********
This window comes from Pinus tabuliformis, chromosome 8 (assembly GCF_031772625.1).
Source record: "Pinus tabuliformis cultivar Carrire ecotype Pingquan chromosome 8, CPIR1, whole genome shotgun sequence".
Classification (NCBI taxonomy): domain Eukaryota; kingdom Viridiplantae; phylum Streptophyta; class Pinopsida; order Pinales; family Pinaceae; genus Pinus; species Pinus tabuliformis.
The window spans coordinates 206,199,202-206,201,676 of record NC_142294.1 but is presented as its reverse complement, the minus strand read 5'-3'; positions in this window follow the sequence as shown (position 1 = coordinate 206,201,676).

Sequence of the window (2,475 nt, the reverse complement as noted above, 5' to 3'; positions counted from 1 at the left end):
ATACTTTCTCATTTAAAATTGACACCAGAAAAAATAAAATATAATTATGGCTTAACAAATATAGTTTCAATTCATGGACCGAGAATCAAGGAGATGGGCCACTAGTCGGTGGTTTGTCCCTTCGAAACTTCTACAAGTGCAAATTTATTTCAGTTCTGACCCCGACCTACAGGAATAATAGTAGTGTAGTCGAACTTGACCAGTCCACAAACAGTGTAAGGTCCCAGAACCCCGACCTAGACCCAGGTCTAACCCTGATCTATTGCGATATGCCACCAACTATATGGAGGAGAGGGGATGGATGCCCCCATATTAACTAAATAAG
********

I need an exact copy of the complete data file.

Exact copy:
This window comes from Pinus tabuliformis, chromosome 8 (assembly GCF_031772625.1).
Source record: "Pinus tabuliformis cultivar Carrire ecotype Pingquan chromosome 8, CPIR1, whole genome shotgun sequence".
Classification (NCBI taxonomy): domain Eukaryota; kingdom Viridiplantae; phylum Streptophyta; class Pinopsida; order Pinales; family Pinaceae; genus Pinus; species Pinus tabuliformis.
The window spans coordinates 206,199,202-206,201,676 of record NC_142294.1 but is presented as its reverse complement, the minus strand read 5'-3'; positions in this window follow the sequence as shown (position 1 = coordinate 206,201,676).

Sequence of the window (2,475 nt, the reverse complement as noted above, 5' to 3'; positions counted from 1 at the left end):
ATACTTTCTCATTTAAAATTGACACCAGAAAAAATAAAATATAATTATGGCTTAACAAATATAGTTTCAATTCATGGACCGAGAATCAAGGAGATGGGCCACTAGTCGGTGGTTTGTCCCTTCGAAACTTCTACAAGTGCAAATTTATTTCAGTTCTGACCCCGACCTACAGGAATAATAGTAGTGTAGTCGAACTTGACCAGTCCACAAACAGTGTAAGGTCCCAGAACCCCGACCTAGACCCAGGTCTAACCCTGATCTATTGCGATATGCCACCAACTATATGGAGGAGAGGGGATGGATGCCCCCATATTAACTAAATAAG